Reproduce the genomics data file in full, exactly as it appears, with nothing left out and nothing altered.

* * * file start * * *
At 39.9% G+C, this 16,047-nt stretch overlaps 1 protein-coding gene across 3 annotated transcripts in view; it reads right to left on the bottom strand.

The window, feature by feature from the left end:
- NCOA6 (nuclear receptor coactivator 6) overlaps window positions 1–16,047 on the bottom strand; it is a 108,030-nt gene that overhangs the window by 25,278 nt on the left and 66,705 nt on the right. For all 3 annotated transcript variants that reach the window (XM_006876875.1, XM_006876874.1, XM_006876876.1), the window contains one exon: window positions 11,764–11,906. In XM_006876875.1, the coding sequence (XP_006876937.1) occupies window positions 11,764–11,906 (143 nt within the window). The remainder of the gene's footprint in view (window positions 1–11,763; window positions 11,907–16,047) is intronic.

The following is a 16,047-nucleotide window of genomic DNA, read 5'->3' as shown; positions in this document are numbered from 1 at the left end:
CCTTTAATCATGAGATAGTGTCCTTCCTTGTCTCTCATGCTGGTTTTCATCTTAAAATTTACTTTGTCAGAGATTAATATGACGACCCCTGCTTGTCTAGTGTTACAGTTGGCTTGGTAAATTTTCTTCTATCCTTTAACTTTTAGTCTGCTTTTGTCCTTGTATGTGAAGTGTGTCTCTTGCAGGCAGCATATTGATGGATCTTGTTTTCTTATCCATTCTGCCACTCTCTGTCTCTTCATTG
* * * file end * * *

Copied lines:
At 39.9% G+C, this 16,047-nt stretch overlaps 1 protein-coding gene across 3 annotated transcripts in view; it reads right to left on the bottom strand.

The window, feature by feature from the left end:
- NCOA6 (nuclear receptor coactivator 6) overlaps window positions 1–16,047 on the bottom strand; it is a 108,030-nt gene that overhangs the window by 25,278 nt on the left and 66,705 nt on the right. For all 3 annotated transcript variants that reach the window (XM_006876875.1, XM_006876874.1, XM_006876876.1), the window contains one exon: window positions 11,764–11,906. In XM_006876875.1, the coding sequence (XP_006876937.1) occupies window positions 11,764–11,906 (143 nt within the window). The remainder of the gene's footprint in view (window positions 1–11,763; window positions 11,907–16,047) is intronic.

The following is a 16,047-nucleotide window of genomic DNA, read 5'->3' as shown; positions in this document are numbered from 1 at the left end:
CCTTTAATCATGAGATAGTGTCCTTCCTTGTCTCTCATGCTGGTTTTCATCTTAAAATTTACTTTGTCAGAGATTAATATGACGACCCCTGCTTGTCTAGTGTTACAGTTGGCTTGGTAAATTTTCTTCTATCCTTTAACTTTTAGTCTGCTTTTGTCCTTGTATGTGAAGTGTGTCTCTTGCAGGCAGCATATTGATGGATCTTGTTTTCTTATCCATTCTGCCACTCTCTGTCTCTTCATTG